In the mid-nineteenth century, a Dutch chocolate manufacturer came up with a process by which he could better control and standardize the color and flavor of cocoa. The process, which involves washing the cocoa (before or after grinding) in an alkaline solution, became known as Dutch-processing.
The resulting cocoa is consistently darker in color, mellower in flavor, and less acidic than the natural (non-alkalized) powder. In cakes and brownies, the Dutch-processed cocoas tend to produce moister and deeper colored baked goods—an advantage that makes it a favorite of many pastry chefs.
2-1/4 oz. = 3/4 cup
You can substitute natural cocoa powder for Dutch in most recipes (though not vice versa). Flavor and texture can be affected, but generally only in recipes calling for 3/4 cup or more.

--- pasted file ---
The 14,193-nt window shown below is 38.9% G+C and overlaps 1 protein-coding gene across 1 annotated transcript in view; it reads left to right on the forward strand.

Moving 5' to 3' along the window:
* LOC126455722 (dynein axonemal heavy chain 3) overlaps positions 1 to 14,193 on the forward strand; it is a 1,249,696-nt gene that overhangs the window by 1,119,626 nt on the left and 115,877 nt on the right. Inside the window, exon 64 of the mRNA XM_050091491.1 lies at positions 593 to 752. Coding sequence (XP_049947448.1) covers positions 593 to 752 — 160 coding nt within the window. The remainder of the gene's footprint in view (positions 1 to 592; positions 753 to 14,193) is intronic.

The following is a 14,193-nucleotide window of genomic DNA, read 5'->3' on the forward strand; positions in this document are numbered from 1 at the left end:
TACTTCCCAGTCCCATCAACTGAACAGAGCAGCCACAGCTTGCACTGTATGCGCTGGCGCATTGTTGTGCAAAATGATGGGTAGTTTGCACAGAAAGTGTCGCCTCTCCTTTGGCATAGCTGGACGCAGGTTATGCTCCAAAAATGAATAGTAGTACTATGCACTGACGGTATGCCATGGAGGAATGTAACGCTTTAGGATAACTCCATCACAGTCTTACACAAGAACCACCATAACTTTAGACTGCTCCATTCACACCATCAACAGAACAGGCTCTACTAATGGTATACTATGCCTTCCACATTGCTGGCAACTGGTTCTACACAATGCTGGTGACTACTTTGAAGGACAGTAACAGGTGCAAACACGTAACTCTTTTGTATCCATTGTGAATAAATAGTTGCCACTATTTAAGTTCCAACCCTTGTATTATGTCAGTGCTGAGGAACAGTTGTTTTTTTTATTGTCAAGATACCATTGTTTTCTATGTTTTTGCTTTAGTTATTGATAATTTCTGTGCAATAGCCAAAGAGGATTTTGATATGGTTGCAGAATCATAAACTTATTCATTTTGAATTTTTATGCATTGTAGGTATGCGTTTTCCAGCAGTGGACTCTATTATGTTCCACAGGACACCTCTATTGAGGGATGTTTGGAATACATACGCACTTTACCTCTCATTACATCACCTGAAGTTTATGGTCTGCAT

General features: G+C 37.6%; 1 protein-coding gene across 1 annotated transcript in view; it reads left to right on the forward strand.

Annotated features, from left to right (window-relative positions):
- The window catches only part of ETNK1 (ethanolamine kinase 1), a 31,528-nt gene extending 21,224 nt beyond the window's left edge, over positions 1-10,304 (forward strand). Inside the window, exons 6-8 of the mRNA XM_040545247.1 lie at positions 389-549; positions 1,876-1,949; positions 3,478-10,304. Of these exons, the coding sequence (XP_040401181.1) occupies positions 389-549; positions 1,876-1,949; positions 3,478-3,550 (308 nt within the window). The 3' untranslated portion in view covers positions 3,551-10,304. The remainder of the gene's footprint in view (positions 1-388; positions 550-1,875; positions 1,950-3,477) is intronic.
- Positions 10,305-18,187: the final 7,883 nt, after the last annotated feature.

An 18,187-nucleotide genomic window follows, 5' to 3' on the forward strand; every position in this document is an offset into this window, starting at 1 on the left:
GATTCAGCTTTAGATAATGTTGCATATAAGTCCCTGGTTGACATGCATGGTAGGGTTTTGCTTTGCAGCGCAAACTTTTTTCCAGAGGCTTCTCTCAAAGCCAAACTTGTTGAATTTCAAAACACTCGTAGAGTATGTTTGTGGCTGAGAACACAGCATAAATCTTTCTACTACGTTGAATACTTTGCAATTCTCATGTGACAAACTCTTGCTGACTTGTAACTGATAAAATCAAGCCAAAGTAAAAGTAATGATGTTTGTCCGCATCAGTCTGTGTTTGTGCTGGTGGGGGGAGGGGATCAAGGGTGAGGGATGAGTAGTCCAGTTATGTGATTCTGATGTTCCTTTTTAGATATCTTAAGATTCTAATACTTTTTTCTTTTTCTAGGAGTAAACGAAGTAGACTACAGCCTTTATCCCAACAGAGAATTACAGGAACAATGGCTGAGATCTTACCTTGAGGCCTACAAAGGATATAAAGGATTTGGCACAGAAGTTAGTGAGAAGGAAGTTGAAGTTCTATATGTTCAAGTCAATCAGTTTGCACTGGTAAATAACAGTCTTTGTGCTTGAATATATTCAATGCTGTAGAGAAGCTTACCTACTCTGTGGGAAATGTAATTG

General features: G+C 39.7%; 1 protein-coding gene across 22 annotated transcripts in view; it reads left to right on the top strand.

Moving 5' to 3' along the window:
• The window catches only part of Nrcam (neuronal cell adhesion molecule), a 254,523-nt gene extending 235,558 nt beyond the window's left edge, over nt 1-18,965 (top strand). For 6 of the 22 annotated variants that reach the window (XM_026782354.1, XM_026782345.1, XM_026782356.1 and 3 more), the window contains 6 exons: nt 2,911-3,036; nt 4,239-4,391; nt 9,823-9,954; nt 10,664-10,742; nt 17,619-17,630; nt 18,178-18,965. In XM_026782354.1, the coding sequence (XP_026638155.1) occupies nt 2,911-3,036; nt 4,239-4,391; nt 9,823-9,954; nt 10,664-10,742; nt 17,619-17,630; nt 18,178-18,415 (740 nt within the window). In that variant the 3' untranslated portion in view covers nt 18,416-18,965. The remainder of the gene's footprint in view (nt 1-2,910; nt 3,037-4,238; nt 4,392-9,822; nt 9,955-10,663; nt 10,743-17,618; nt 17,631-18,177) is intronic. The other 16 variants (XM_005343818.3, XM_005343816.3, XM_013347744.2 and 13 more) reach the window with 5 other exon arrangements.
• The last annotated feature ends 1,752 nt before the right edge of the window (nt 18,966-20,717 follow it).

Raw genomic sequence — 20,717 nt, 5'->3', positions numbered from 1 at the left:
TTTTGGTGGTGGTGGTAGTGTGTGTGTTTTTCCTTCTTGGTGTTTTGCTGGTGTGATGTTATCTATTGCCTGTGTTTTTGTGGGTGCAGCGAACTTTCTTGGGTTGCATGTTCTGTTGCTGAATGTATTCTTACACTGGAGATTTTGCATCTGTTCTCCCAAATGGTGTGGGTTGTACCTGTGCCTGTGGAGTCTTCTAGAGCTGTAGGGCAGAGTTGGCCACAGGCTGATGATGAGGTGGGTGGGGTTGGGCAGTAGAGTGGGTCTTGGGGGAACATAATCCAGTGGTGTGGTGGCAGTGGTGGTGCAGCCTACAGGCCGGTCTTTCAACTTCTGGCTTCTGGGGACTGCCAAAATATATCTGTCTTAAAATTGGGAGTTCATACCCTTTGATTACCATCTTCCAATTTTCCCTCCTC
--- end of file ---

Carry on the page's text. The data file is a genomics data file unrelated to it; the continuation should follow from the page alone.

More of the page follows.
Most supermarkets carry Dutched cocoa powder, and it will say it's Dutched right on the box. There are flavor variations among brands. You might find that you love the complex flavor of premium brands, such as Merckens and Valrhona, or you might prefer the familiar flavor of the supermarket brands like Hershey's and Nestlé.
Stored in a cool, dry place, cocoa powder will keep almost indefinitely.